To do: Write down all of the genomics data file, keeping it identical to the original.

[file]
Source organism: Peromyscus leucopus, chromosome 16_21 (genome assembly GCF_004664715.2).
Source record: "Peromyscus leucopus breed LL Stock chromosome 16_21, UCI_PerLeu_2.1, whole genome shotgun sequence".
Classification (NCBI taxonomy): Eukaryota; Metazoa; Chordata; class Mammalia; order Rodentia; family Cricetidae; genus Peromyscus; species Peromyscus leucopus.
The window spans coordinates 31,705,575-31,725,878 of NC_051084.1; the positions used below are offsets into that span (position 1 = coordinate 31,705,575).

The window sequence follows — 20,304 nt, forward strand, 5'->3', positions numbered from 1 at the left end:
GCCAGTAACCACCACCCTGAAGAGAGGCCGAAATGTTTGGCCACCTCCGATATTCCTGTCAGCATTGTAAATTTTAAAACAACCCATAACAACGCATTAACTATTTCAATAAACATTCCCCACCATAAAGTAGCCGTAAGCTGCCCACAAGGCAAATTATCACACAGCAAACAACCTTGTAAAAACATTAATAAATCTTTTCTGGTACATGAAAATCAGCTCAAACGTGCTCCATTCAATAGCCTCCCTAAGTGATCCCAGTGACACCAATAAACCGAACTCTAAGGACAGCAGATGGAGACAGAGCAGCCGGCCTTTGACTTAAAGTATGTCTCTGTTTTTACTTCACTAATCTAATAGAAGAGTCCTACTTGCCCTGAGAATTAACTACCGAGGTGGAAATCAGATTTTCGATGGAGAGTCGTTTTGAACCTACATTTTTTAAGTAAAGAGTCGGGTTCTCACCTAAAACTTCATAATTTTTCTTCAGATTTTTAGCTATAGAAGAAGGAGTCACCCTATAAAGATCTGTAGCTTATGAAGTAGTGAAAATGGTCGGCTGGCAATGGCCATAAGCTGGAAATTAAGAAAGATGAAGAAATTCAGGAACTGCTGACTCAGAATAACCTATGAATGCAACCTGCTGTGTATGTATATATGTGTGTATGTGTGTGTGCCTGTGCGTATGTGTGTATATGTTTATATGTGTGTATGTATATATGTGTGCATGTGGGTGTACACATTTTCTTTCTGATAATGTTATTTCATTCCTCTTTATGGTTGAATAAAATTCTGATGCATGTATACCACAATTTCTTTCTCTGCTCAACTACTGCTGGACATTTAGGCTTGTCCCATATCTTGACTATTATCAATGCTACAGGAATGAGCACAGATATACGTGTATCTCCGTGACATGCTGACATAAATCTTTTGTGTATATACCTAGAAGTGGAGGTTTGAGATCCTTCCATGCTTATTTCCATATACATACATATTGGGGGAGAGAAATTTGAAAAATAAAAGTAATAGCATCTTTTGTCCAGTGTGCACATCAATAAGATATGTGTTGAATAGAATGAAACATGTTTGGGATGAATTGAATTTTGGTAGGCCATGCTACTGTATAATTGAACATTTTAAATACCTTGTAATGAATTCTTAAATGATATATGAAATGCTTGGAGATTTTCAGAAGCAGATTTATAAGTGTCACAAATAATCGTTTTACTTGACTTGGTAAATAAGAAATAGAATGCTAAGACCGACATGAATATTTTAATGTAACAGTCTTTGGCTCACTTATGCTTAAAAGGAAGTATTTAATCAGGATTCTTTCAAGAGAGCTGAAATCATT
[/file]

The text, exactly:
Source organism: Peromyscus leucopus, chromosome 16_21 (genome assembly GCF_004664715.2).
Source record: "Peromyscus leucopus breed LL Stock chromosome 16_21, UCI_PerLeu_2.1, whole genome shotgun sequence".
Classification (NCBI taxonomy): Eukaryota; Metazoa; Chordata; class Mammalia; order Rodentia; family Cricetidae; genus Peromyscus; species Peromyscus leucopus.
The window spans coordinates 31,705,575-31,725,878 of NC_051084.1; the positions used below are offsets into that span (position 1 = coordinate 31,705,575).

The window sequence follows — 20,304 nt, forward strand, 5'->3', positions numbered from 1 at the left end:
GCCAGTAACCACCACCCTGAAGAGAGGCCGAAATGTTTGGCCACCTCCGATATTCCTGTCAGCATTGTAAATTTTAAAACAACCCATAACAACGCATTAACTATTTCAATAAACATTCCCCACCATAAAGTAGCCGTAAGCTGCCCACAAGGCAAATTATCACACAGCAAACAACCTTGTAAAAACATTAATAAATCTTTTCTGGTACATGAAAATCAGCTCAAACGTGCTCCATTCAATAGCCTCCCTAAGTGATCCCAGTGACACCAATAAACCGAACTCTAAGGACAGCAGATGGAGACAGAGCAGCCGGCCTTTGACTTAAAGTATGTCTCTGTTTTTACTTCACTAATCTAATAGAAGAGTCCTACTTGCCCTGAGAATTAACTACCGAGGTGGAAATCAGATTTTCGATGGAGAGTCGTTTTGAACCTACATTTTTTAAGTAAAGAGTCGGGTTCTCACCTAAAACTTCATAATTTTTCTTCAGATTTTTAGCTATAGAAGAAGGAGTCACCCTATAAAGATCTGTAGCTTATGAAGTAGTGAAAATGGTCGGCTGGCAATGGCCATAAGCTGGAAATTAAGAAAGATGAAGAAATTCAGGAACTGCTGACTCAGAATAACCTATGAATGCAACCTGCTGTGTATGTATATATGTGTGTATGTGTGTGTGCCTGTGCGTATGTGTGTATATGTTTATATGTGTGTATGTATATATGTGTGCATGTGGGTGTACACATTTTCTTTCTGATAATGTTATTTCATTCCTCTTTATGGTTGAATAAAATTCTGATGCATGTATACCACAATTTCTTTCTCTGCTCAACTACTGCTGGACATTTAGGCTTGTCCCATATCTTGACTATTATCAATGCTACAGGAATGAGCACAGATATACGTGTATCTCCGTGACATGCTGACATAAATCTTTTGTGTATATACCTAGAAGTGGAGGTTTGAGATCCTTCCATGCTTATTTCCATATACATACATATTGGGGGAGAGAAATTTGAAAAATAAAAGTAATAGCATCTTTTGTCCAGTGTGCACATCAATAAGATATGTGTTGAATAGAATGAAACATGTTTGGGATGAATTGAATTTTGGTAGGCCATGCTACTGTATAATTGAACATTTTAAATACCTTGTAATGAATTCTTAAATGATATATGAAATGCTTGGAGATTTTCAGAAGCAGATTTATAAGTGTCACAAATAATCGTTTTACTTGACTTGGTAAATAAGAAATAGAATGCTAAGACCGACATGAATATTTTAATGTAACAGTCTTTGGCTCACTTATGCTTAAAAGGAAGTATTTAATCAGGATTCTTTCAAGAGAGCTGAAATCATT